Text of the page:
No here is our most current issue Volume-5 Issue-1

Saturday, February 24, 2018

Float Tube Fishing Guiding in Southern California

I was in my 20's when I first started float tube fishing and it has now been more than 20 years for me.  I can say that is you love to fish like me you will love to float tube like me as well.  I have enjoyed this sport so much that I built the Float Tube Fishing Forum, and have even started Writing our own online Magazine "Float Tube Fishing Forum Quarterly Magazine".  There is something about it this that just makes it so exciting.  I think its that you are in the element with your catch which is so much fun and unique.  Also just being on the water can be so relaxing and I am sure that you will enjoy this sport Float Tube Fishing just as much as I have for the last 20 years. 

So I would like to offer once again my services if you would like to go on a trip to a local Southern California location and try for the first time float tube fishing I can do that for you.  We can fish one of the following locations.

  • Puddingstone
  • Santa Fe Dam
  • Newport Harbor 
  • Huntington Harbor
  • Los Alamitos Harbor

Cost would be as follows 

  • $100 per person for 4 hours on the water 
  • $125 per person for 6 hours on the water
  • $150 per person for 8 hours on the water

I can take 2 adults at a time and I will provide float tubes and PFD's (if needed).  You can also rent from me a rod and reel if needed for $10 per trip, and if needed I can provide tackle.  Fins and waders (if needed) can also be provided but if you have pair's that fit would be best for you (another $10 charge per person per trip).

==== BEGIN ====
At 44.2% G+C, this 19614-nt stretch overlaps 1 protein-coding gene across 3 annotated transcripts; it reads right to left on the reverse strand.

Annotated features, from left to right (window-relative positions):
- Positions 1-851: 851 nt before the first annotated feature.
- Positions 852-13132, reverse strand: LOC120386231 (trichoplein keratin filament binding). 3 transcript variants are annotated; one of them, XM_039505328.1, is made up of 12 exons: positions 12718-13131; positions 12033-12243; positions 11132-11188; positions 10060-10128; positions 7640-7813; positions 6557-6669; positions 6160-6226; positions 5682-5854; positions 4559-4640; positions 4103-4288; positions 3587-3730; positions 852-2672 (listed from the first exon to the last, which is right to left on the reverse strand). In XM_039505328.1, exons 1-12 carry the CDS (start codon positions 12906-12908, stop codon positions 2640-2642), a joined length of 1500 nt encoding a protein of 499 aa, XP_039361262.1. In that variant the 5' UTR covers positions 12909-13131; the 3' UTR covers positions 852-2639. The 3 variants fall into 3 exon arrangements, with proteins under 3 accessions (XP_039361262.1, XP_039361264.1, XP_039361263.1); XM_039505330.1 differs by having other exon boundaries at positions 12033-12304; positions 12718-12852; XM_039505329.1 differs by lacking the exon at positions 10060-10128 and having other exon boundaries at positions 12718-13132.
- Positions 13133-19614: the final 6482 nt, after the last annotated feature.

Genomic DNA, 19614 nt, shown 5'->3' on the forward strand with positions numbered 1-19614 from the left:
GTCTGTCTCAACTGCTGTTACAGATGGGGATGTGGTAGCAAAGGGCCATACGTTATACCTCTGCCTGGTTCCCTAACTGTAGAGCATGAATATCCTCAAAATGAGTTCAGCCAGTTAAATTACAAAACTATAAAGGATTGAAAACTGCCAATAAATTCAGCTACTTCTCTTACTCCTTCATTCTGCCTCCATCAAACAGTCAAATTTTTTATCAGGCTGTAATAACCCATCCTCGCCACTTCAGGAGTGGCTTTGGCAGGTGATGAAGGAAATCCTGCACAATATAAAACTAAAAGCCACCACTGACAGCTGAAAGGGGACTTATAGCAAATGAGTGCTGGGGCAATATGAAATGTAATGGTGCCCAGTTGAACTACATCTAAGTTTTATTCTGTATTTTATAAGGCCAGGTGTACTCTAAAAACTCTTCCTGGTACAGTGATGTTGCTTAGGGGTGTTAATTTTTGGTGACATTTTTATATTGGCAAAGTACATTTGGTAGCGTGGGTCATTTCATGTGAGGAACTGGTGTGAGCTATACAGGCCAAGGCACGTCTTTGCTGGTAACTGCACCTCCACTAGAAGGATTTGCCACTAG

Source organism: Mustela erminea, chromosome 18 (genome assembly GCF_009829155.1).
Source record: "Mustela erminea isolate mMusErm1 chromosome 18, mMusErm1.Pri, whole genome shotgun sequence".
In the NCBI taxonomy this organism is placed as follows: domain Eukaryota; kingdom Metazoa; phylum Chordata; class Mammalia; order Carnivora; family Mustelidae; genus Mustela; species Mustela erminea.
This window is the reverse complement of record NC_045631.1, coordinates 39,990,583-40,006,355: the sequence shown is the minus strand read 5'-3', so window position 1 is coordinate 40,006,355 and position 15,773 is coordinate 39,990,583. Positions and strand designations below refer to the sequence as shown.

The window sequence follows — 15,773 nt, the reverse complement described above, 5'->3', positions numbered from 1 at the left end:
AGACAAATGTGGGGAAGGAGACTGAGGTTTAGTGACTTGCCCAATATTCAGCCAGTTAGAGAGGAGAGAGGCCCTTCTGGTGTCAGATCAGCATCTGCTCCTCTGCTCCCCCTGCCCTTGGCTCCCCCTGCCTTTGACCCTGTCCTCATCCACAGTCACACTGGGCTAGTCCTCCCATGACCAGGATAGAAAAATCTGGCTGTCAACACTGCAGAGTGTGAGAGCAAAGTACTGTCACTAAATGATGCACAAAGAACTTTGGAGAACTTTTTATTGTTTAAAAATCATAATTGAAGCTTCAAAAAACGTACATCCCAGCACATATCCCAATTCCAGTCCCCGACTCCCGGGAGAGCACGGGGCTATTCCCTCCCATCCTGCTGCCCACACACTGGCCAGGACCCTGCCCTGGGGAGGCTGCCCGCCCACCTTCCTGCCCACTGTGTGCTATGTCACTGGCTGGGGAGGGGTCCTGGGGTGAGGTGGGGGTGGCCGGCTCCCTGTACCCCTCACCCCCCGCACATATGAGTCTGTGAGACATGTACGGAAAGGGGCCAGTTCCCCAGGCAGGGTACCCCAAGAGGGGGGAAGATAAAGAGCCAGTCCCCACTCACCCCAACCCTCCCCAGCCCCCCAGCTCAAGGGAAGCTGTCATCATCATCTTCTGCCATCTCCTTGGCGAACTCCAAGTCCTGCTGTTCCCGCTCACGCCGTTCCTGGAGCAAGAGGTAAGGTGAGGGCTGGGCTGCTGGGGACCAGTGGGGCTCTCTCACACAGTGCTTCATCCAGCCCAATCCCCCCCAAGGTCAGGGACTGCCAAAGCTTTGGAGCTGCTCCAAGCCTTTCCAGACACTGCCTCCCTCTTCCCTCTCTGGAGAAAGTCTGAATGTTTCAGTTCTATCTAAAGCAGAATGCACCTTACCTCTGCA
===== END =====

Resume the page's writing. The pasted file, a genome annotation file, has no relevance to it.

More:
I cannot guaranty that we will catch fish but I can guaranty that you will have fun, be safe and learn all you need to know about float tube fishing and the ability to begin float tube fishing on your own.  You can contact me here or by e-mail

I can float tube most weekend Saturday - Sunday, please allow at least a minimum of 2 weeks to set up a trip and by the time summer starts, I will be available most often Monday through Sunday. 

Friday, February 23, 2018

Float Tube Fishing Forum Tournaments

    So we at the Float Tube Fishing Forum have been running a Float Tube Tournament Series for the last 2 years now.  Things have gone very well and we will continue to work hard to improve and build this is to something big for the Float Tube Fishing World.  Do you think you have what it takes to battle Float Tubers from all over the US, in a Tournament Series style platform?  If you can do this come to the Float Tube Fishing Forum for more details and sign up for our June - September Tournament.  Tell your friends and spread the word, because you know, the more competitors the more fun we will have.